As I am writing this, the greatest mass shooting on US soil just happened a few hours ago in Las Vegas — killing over fifty and injuring more than four-hundred. In addition, monster hurricanes made landfall in the US a few weeks ago, devastating Florida and Texas. A different hurricane recently wiped out Puerto Rico, and an earthquake in Mexico killed more than two-hundred. During all this — love or hate him — I think we can all agree our President is one of the most controversial people to lead this country and our nation is continuing to divide at its seams. So what all do we do as a follower of Jesus who believes God is sovereign and just? We believe He is all powerful and all loving, right? So how are we to wrestle with all of this? Did God allow this all to happen? Maybe you read this today asking, “Why, God?”




Let’s be honest: this sucks! I think we can all agree that each one of these disasters — natural or unnatural — are horrific in their own right. We all wrestle with this in one way or another. Personally, in wrestling with the problems of suffering and issues in the world this morning, I was spurred on by author and apologist Ravi Zacharias when he stated, “the problem of suffering in this world is in fact a problem if this life is all there is.” Believer in God or not, I think this is something we all can agree with. If this is it and this world is all that exists, then we can agree that this world is not just, or fair. For example, this past month I watched my mom be diagnosed with cancer and lose both of her parents all within a few weeks. So, this is real to me and not just some philosophical question.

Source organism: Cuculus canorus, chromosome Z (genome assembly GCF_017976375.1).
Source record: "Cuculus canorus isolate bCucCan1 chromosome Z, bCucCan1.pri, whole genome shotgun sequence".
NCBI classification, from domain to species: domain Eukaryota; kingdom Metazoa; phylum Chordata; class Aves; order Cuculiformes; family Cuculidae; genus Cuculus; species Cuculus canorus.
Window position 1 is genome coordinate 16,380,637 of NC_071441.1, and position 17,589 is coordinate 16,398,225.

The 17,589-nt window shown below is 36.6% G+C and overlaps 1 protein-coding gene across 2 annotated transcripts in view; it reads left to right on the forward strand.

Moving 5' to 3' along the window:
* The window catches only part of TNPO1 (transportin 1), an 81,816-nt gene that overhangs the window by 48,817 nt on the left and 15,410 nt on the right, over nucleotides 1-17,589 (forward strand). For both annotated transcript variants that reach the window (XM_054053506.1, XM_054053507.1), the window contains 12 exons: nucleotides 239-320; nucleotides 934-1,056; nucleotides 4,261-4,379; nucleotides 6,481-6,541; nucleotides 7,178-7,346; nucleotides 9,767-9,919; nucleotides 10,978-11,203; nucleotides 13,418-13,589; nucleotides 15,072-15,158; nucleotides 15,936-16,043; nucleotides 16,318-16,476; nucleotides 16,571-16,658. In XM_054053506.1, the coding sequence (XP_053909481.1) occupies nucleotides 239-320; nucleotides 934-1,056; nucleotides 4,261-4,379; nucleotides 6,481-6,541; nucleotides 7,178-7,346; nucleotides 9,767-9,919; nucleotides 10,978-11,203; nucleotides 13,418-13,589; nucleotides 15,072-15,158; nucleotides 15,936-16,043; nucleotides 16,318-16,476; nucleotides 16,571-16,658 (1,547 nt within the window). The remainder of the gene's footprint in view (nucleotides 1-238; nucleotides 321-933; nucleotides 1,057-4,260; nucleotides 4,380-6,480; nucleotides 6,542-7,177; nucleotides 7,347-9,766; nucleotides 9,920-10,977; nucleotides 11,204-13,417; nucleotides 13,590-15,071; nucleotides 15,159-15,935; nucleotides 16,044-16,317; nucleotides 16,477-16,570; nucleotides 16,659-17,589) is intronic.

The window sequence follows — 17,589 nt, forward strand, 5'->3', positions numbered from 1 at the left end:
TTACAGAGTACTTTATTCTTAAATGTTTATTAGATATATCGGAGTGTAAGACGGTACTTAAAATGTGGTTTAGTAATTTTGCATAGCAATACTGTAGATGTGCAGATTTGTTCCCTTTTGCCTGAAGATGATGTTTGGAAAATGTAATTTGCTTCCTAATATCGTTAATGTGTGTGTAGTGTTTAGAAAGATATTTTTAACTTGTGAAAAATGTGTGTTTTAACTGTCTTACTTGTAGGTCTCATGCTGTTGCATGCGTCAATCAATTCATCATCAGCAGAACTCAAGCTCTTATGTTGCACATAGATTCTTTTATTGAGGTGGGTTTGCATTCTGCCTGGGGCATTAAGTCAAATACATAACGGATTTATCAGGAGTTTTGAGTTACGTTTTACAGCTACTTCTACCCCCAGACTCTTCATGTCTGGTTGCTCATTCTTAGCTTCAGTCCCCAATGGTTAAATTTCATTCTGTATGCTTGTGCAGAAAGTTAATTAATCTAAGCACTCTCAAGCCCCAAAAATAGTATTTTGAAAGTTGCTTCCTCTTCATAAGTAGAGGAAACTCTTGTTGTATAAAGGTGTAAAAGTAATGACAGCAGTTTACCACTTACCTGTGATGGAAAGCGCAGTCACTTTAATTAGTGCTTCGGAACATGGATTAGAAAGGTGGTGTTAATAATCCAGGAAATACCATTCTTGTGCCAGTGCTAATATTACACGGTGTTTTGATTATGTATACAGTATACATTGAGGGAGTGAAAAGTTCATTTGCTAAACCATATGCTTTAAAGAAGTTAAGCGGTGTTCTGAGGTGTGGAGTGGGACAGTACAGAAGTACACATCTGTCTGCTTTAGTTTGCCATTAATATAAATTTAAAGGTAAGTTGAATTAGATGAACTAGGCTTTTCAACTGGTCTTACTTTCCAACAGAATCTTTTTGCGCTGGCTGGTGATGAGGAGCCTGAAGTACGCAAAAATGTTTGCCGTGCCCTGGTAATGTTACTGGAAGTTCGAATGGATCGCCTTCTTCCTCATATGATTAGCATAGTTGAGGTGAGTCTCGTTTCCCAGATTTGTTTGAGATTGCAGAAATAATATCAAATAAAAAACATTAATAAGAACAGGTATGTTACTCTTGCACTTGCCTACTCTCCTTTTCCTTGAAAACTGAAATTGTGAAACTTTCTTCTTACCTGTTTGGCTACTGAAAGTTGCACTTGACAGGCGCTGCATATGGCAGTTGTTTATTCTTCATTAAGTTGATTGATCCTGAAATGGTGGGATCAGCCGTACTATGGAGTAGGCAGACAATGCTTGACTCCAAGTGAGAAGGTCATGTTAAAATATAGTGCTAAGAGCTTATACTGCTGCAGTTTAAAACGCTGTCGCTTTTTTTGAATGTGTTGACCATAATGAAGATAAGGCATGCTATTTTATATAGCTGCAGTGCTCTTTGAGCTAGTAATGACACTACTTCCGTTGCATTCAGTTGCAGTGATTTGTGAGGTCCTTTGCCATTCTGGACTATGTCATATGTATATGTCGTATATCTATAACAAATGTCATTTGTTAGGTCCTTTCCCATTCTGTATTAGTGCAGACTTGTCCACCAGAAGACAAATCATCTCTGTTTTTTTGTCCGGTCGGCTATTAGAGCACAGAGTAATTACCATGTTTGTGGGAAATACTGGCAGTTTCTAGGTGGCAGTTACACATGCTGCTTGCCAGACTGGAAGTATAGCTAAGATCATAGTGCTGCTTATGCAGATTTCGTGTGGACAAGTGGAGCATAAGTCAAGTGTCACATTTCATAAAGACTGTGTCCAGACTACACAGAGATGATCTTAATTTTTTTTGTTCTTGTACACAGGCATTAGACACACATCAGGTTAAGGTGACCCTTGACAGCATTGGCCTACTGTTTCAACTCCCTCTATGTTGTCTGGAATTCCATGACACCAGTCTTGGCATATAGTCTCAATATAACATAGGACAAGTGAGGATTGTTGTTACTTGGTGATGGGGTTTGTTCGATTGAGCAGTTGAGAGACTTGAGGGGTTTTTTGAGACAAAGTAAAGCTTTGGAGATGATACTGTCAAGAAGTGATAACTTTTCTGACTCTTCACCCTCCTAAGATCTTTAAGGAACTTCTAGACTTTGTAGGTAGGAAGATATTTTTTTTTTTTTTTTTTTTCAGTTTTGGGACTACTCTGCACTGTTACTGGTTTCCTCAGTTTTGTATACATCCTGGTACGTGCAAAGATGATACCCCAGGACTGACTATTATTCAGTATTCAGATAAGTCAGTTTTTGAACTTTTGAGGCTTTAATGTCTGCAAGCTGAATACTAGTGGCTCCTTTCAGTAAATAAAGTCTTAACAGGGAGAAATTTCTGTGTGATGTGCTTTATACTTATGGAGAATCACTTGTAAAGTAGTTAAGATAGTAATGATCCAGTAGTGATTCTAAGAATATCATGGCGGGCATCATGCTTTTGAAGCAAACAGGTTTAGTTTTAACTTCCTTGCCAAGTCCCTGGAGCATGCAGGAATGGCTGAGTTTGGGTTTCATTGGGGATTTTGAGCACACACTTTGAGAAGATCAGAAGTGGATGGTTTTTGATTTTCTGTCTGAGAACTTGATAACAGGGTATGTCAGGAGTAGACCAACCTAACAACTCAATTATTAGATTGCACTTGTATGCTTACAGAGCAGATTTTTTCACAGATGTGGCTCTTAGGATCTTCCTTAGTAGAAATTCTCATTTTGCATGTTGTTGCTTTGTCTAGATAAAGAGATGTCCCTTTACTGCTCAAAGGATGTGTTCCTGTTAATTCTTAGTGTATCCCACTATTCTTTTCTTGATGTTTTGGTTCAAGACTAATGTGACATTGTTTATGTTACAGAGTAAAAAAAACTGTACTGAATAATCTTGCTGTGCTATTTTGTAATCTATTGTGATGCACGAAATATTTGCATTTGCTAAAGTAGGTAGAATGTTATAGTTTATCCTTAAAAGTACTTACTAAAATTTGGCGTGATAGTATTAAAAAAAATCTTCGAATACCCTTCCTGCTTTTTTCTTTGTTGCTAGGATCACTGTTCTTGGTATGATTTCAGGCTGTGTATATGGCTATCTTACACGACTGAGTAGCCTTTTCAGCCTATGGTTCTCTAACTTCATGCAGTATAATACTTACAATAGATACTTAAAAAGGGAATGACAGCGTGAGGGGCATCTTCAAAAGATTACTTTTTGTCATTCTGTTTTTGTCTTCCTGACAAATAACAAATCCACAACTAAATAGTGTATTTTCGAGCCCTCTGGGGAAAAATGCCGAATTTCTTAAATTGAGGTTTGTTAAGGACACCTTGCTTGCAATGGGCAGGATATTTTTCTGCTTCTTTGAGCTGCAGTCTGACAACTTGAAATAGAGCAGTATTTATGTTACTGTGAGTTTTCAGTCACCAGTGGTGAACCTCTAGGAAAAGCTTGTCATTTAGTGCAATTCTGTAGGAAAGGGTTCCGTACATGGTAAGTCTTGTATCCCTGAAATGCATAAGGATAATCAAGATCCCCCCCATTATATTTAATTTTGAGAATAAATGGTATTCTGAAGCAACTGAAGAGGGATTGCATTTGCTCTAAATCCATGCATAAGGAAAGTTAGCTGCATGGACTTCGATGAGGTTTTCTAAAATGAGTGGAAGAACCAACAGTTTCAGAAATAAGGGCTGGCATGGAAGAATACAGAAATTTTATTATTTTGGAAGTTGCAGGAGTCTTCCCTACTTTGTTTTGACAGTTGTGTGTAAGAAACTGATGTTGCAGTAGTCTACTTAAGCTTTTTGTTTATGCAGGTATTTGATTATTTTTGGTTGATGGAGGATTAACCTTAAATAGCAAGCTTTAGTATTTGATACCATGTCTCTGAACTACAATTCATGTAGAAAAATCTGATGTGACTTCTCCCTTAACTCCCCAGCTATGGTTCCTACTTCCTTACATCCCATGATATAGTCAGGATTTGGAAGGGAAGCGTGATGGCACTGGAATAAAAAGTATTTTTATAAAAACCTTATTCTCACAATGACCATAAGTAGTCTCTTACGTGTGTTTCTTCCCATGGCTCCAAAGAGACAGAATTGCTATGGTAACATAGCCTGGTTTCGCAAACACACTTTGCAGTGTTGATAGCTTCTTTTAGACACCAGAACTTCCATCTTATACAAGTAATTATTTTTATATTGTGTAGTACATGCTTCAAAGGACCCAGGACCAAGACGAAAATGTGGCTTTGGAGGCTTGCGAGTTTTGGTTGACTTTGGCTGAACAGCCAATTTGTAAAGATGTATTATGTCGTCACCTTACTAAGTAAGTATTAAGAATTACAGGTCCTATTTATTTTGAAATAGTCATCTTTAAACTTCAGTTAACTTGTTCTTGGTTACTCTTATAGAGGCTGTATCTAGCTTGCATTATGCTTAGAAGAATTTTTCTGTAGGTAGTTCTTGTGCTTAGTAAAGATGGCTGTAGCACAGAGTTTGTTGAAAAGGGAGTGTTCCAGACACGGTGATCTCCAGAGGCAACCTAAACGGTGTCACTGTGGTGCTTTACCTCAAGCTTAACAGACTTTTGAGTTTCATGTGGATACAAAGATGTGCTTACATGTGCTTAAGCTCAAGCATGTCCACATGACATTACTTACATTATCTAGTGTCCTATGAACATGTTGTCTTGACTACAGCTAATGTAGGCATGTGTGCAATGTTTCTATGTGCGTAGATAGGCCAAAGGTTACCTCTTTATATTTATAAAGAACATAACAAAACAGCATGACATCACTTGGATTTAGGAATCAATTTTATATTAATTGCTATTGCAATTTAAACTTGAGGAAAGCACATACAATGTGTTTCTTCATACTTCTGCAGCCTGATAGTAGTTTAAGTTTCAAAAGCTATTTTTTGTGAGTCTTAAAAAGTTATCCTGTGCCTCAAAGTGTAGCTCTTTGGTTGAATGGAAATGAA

While wrestling with this, the lead minister of my church Bill Geiger shared a fantastic true story when he discussed a situation between two farmers who were neighbors and lived next to each other. He said that one farmer was an atheist and the other farmer was a Christian. The atheist farmer wrote the local paper explaining how he had the same amount of produce in October as the Christian farmer even though one was prayed for and the other was not. He then concluded that God did not exist.  The author of the paper simply replied, “Dear Atheist Farmer, your failure in this situation was that you assumed God settles his accounts in October and with produce.”  




Here on this broken planet, things are not fair. People who believe in God and people who don’t all can die or live by the same disaster. So yes, we may ask “Why, God?” but I think the better question is “When, God?”  We know all things will be made right because God is just. This means the only question that remains is “When?”  That day is coming. So, in the meantime, let me encourage you with these passages on how we are to live until that day comes:

Therefore we do not lose heart. Though outwardly we are wasting away, yet inwardly we are being renewed day by day. For our light and momentary troubles are achieving for us an eternal glory that far outweighs them all. So we fix our eyes not on what is seen, but on what is unseen, since what is seen is temporary, but what is unseen is eternal.” - 2 Corinthians 4:16-18 (NIV)